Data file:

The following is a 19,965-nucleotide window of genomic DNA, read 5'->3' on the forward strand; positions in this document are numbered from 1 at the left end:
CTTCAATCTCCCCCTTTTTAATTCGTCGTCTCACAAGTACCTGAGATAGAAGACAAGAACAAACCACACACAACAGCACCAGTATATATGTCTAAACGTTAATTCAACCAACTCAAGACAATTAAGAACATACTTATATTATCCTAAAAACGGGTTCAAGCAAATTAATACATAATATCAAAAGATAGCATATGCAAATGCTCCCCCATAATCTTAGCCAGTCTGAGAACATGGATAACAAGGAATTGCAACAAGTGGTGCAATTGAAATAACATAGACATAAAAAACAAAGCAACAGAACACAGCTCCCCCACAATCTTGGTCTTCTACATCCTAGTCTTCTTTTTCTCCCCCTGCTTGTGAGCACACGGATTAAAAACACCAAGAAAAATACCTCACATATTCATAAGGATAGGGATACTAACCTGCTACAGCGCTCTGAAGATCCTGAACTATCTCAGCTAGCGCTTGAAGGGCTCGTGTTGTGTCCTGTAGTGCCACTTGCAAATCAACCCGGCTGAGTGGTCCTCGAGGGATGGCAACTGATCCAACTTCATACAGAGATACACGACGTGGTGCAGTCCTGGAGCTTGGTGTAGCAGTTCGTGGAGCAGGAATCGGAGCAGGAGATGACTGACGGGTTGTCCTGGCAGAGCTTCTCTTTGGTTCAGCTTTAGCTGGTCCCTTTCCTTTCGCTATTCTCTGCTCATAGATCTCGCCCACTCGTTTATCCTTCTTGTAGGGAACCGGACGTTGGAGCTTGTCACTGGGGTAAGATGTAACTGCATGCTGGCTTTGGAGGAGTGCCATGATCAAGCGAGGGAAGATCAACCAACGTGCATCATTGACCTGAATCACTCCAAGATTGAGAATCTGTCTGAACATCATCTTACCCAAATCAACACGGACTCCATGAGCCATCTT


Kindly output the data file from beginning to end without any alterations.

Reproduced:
The following is a 19,965-nucleotide window of genomic DNA, read 5'->3' on the forward strand; positions in this document are numbered from 1 at the left end:
CTTCAATCTCCCCCTTTTTAATTCGTCGTCTCACAAGTACCTGAGATAGAAGACAAGAACAAACCACACACAACAGCACCAGTATATATGTCTAAACGTTAATTCAACCAACTCAAGACAATTAAGAACATACTTATATTATCCTAAAAACGGGTTCAAGCAAATTAATACATAATATCAAAAGATAGCATATGCAAATGCTCCCCCATAATCTTAGCCAGTCTGAGAACATGGATAACAAGGAATTGCAACAAGTGGTGCAATTGAAATAACATAGACATAAAAAACAAAGCAACAGAACACAGCTCCCCCACAATCTTGGTCTTCTACATCCTAGTCTTCTTTTTCTCCCCCTGCTTGTGAGCACACGGATTAAAAACACCAAGAAAAATACCTCACATATTCATAAGGATAGGGATACTAACCTGCTACAGCGCTCTGAAGATCCTGAACTATCTCAGCTAGCGCTTGAAGGGCTCGTGTTGTGTCCTGTAGTGCCACTTGCAAATCAACCCGGCTGAGTGGTCCTCGAGGGATGGCAACTGATCCAACTTCATACAGAGATACACGACGTGGTGCAGTCCTGGAGCTTGGTGTAGCAGTTCGTGGAGCAGGAATCGGAGCAGGAGATGACTGACGGGTTGTCCTGGCAGAGCTTCTCTTTGGTTCAGCTTTAGCTGGTCCCTTTCCTTTCGCTATTCTCTGCTCATAGATCTCGCCCACTCGTTTATCCTTCTTGTAGGGAACCGGACGTTGGAGCTTGTCACTGGGGTAAGATGTAACTGCATGCTGGCTTTGGAGGAGTGCCATGATCAAGCGAGGGAAGATCAACCAACGTGCATCATTGACCTGAATCACTCCAAGATTGAGAATCTGTCTGAACATCATCTTACCCAAATCAACACGGACTCCATGAGCCATCTT